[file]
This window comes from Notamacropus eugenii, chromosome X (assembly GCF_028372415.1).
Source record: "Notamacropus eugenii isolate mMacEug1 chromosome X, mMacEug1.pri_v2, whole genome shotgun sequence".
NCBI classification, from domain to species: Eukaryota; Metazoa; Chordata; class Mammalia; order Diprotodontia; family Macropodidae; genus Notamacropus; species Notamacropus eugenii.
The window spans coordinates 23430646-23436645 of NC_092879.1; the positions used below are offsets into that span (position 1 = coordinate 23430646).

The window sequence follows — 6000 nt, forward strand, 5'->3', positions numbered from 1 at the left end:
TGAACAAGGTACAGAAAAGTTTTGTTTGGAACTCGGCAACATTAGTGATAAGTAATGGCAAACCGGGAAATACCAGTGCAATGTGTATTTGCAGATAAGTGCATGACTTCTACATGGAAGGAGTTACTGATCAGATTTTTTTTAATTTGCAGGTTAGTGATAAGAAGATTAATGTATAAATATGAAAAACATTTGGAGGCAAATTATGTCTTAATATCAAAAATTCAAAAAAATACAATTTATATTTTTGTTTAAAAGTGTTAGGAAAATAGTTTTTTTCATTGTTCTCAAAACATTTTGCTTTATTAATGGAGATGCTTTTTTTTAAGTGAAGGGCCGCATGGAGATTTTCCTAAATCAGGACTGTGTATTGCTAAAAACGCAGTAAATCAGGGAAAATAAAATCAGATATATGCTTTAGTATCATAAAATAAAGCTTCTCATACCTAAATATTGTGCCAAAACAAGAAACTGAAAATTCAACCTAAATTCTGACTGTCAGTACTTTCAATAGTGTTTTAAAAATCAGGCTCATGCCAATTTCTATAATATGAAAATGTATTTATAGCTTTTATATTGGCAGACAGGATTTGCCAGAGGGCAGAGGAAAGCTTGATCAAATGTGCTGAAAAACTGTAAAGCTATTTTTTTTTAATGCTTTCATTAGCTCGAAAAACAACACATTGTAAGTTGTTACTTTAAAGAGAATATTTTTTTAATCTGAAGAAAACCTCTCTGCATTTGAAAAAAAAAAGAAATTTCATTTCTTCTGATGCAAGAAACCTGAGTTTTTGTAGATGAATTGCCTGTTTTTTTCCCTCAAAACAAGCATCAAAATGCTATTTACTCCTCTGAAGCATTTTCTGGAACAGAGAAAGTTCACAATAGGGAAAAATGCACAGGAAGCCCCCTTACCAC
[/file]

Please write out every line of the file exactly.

This window comes from Notamacropus eugenii, chromosome X (assembly GCF_028372415.1).
Source record: "Notamacropus eugenii isolate mMacEug1 chromosome X, mMacEug1.pri_v2, whole genome shotgun sequence".
NCBI classification, from domain to species: Eukaryota; Metazoa; Chordata; class Mammalia; order Diprotodontia; family Macropodidae; genus Notamacropus; species Notamacropus eugenii.
The window spans coordinates 23430646-23436645 of NC_092879.1; the positions used below are offsets into that span (position 1 = coordinate 23430646).

The window sequence follows — 6000 nt, forward strand, 5'->3', positions numbered from 1 at the left end:
TGAACAAGGTACAGAAAAGTTTTGTTTGGAACTCGGCAACATTAGTGATAAGTAATGGCAAACCGGGAAATACCAGTGCAATGTGTATTTGCAGATAAGTGCATGACTTCTACATGGAAGGAGTTACTGATCAGATTTTTTTTAATTTGCAGGTTAGTGATAAGAAGATTAATGTATAAATATGAAAAACATTTGGAGGCAAATTATGTCTTAATATCAAAAATTCAAAAAAATACAATTTATATTTTTGTTTAAAAGTGTTAGGAAAATAGTTTTTTTCATTGTTCTCAAAACATTTTGCTTTATTAATGGAGATGCTTTTTTTTAAGTGAAGGGCCGCATGGAGATTTTCCTAAATCAGGACTGTGTATTGCTAAAAACGCAGTAAATCAGGGAAAATAAAATCAGATATATGCTTTAGTATCATAAAATAAAGCTTCTCATACCTAAATATTGTGCCAAAACAAGAAACTGAAAATTCAACCTAAATTCTGACTGTCAGTACTTTCAATAGTGTTTTAAAAATCAGGCTCATGCCAATTTCTATAATATGAAAATGTATTTATAGCTTTTATATTGGCAGACAGGATTTGCCAGAGGGCAGAGGAAAGCTTGATCAAATGTGCTGAAAAACTGTAAAGCTATTTTTTTTTAATGCTTTCATTAGCTCGAAAAACAACACATTGTAAGTTGTTACTTTAAAGAGAATATTTTTTTAATCTGAAGAAAACCTCTCTGCATTTGAAAAAAAAAAGAAATTTCATTTCTTCTGATGCAAGAAACCTGAGTTTTTGTAGATGAATTGCCTGTTTTTTTCCCTCAAAACAAGCATCAAAATGCTATTTACTCCTCTGAAGCATTTTCTGGAACAGAGAAAGTTCACAATAGGGAAAAATGCACAGGAAGCCCCCTTACCAC